The fighting, the couples’ counseling and the bargaining are all over – and so is your marriage. Now, you just want to move on with your life and let your spouse move on with yours, but you don’t want to end up in a bitter divorce battle.
Is there any alternative? Absolutely. A lot depends on the approach you and your spouse are willing to take to the process. Listening to anybody who tells you to hire aggressive representation and go for your spouse’s throat (and wallet) is almost guaranteed to lead to litigation, however, so consider this guidance instead:
1. Agree to disagree.
There’s no point in trying to change each other’s minds, beliefs or values at this point, so accept the fact that you and your spouse are just two human beings who have simply grown in different directions. It happens. You’ll save yourself a lot of pain if you accept things as they are, instead of trying to make them how you want them to be.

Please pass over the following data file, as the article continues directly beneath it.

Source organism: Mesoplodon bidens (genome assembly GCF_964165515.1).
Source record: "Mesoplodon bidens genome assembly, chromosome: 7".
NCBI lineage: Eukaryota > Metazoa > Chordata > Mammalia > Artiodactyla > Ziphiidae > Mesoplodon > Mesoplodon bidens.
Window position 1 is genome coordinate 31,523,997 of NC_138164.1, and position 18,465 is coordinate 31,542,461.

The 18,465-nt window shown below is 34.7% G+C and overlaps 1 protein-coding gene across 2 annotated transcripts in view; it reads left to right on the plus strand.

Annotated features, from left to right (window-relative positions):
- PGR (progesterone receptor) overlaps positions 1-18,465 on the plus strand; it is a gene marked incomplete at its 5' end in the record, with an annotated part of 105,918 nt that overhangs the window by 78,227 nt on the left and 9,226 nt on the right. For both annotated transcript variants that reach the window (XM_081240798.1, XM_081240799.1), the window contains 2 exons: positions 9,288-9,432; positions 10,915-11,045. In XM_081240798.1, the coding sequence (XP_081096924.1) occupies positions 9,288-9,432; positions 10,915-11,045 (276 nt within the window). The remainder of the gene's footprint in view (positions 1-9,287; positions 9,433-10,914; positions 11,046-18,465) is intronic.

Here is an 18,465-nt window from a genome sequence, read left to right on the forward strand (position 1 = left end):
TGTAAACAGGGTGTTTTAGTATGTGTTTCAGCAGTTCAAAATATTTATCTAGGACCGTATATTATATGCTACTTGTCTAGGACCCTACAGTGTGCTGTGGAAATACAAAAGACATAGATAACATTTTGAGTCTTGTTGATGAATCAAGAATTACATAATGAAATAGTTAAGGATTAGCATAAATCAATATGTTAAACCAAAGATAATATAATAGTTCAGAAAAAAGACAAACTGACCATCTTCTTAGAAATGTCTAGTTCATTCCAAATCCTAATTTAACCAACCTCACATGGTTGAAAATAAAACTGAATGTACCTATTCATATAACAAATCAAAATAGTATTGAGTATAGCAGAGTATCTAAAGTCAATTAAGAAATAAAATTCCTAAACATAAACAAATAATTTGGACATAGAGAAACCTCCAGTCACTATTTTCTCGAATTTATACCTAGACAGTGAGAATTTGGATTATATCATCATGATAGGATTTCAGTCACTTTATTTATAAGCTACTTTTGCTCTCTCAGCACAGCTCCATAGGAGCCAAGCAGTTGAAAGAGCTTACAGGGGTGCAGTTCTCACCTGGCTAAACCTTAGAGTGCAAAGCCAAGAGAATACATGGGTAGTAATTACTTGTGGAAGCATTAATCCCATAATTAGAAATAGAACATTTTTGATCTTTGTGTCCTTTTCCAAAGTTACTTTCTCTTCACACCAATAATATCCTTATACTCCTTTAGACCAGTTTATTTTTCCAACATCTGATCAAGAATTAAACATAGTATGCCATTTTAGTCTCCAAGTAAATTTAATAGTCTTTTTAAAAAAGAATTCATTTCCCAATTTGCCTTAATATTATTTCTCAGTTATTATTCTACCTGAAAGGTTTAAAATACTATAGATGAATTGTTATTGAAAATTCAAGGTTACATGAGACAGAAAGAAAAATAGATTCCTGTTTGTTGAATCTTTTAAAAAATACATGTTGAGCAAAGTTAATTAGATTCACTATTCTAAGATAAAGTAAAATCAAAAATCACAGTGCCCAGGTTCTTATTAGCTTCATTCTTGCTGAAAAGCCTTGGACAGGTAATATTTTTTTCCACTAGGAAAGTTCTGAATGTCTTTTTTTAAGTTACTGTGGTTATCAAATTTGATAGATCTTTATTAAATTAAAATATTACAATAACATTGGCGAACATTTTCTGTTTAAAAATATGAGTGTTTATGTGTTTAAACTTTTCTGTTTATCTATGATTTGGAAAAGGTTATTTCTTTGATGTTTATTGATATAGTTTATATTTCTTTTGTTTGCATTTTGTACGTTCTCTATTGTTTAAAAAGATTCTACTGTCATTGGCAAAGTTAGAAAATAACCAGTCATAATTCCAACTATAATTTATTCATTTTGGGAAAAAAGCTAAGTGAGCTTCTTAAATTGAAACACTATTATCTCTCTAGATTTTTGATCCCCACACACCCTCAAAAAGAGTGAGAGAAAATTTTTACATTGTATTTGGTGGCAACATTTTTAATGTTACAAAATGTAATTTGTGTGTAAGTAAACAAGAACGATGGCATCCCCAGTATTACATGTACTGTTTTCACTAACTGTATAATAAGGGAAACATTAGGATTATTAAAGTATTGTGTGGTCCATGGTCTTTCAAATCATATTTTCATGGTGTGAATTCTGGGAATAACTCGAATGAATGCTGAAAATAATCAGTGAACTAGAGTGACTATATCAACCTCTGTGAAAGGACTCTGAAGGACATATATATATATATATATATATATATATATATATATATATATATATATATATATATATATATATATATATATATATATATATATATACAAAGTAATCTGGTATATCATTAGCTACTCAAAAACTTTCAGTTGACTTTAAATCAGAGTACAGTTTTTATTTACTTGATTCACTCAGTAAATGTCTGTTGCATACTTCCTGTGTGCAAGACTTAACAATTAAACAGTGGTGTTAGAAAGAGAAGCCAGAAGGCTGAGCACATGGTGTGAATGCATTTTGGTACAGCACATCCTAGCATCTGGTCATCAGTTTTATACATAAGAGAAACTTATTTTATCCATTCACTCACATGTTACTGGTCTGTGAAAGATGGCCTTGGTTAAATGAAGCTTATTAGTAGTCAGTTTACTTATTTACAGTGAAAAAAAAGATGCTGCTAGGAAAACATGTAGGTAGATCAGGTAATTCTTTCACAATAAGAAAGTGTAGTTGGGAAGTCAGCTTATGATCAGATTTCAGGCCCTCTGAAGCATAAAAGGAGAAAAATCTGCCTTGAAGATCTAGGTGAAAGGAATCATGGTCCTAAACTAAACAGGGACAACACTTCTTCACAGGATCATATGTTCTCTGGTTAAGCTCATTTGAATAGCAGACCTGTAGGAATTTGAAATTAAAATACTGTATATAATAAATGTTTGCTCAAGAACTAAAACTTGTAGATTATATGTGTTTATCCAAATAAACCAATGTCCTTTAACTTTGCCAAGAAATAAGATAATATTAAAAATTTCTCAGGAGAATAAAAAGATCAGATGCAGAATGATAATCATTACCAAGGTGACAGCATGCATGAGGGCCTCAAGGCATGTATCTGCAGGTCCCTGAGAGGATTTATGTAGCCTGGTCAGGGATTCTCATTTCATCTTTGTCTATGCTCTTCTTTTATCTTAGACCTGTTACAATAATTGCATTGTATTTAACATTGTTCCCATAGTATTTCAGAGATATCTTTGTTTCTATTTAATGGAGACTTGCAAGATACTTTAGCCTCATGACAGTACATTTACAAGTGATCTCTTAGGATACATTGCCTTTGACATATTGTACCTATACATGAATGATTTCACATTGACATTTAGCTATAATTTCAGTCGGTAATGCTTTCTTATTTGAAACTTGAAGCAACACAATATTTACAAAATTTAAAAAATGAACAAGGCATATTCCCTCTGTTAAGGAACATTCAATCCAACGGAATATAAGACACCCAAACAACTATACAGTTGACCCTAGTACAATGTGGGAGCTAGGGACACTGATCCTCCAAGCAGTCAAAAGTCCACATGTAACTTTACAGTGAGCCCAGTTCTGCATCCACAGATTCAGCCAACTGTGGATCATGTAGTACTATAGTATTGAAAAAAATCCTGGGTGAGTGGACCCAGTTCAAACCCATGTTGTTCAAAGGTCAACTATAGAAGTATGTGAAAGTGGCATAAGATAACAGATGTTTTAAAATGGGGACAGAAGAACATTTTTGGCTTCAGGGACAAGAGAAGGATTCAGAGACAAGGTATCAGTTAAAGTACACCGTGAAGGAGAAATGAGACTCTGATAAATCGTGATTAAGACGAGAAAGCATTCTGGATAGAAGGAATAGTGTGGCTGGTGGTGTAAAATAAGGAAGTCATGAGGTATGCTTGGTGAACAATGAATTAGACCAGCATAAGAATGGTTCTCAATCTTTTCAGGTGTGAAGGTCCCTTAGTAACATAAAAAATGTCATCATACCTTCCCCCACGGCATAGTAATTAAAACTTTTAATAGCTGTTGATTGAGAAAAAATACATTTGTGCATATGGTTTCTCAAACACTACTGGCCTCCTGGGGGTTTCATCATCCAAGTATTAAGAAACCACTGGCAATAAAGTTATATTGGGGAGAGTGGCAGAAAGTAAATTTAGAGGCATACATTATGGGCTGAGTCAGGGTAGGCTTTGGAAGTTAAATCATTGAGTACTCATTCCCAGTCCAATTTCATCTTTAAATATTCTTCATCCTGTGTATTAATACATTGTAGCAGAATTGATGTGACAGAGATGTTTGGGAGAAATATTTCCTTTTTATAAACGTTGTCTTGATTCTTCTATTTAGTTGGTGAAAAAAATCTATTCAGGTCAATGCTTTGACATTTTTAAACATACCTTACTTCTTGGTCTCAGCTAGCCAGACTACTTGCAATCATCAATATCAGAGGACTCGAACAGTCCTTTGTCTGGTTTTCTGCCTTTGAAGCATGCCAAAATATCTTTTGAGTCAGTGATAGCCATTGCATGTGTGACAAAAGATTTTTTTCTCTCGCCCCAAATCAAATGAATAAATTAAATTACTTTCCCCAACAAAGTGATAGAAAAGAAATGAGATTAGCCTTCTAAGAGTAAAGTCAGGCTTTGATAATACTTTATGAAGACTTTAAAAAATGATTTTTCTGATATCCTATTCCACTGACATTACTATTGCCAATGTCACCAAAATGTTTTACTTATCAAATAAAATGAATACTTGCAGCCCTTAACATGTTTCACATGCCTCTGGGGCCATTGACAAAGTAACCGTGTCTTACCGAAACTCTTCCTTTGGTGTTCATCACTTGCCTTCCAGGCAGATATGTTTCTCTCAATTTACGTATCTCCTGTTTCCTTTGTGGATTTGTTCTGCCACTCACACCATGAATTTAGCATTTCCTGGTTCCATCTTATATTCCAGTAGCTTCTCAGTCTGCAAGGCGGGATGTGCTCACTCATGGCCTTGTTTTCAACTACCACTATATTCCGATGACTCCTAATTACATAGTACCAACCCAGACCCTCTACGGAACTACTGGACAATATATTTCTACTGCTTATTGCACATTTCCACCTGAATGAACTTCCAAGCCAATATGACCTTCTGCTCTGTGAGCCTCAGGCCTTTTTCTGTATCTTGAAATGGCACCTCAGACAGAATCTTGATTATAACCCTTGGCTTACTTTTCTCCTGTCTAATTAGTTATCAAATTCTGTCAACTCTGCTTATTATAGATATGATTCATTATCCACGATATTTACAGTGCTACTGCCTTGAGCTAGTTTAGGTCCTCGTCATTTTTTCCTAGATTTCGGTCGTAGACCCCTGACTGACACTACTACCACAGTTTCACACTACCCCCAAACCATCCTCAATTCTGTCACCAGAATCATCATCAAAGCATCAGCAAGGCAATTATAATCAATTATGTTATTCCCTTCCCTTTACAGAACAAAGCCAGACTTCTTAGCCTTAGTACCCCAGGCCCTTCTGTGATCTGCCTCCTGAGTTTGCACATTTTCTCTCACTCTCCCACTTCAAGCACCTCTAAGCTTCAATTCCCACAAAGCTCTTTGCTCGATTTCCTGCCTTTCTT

2. Agree to let the past go.
Unless it has a direct bearing on the present (like a spouse’s alcoholism and concerns about their parenting), you need to stop arguing about past hurts. Nothing is to be gained by rehashing old arguments and revisiting old wounds.
3. Agree that you will each give things up.
Unless you’re remarkably lucky, you and your spouse both need to accept that you will not get everything you want in the divorce. You need to prioritize your goals and focus on what matters the most to each person as you work toward compromise.
4. Agree you are still a family.
You may not be married, but you share children together, so you and your spouse will still have some of the same circles – even when the kids reach adulthood. You need to preserve civility and try to be the best possible co-parents you can be, even when the marriage is over.
Believe it or not, a divorce doesn’t have to turn into a battle, nor does it have to end in litigation. You can get through your divorce with a minimum of hassle without compromising your future. It all depends on the tactics you decide to take.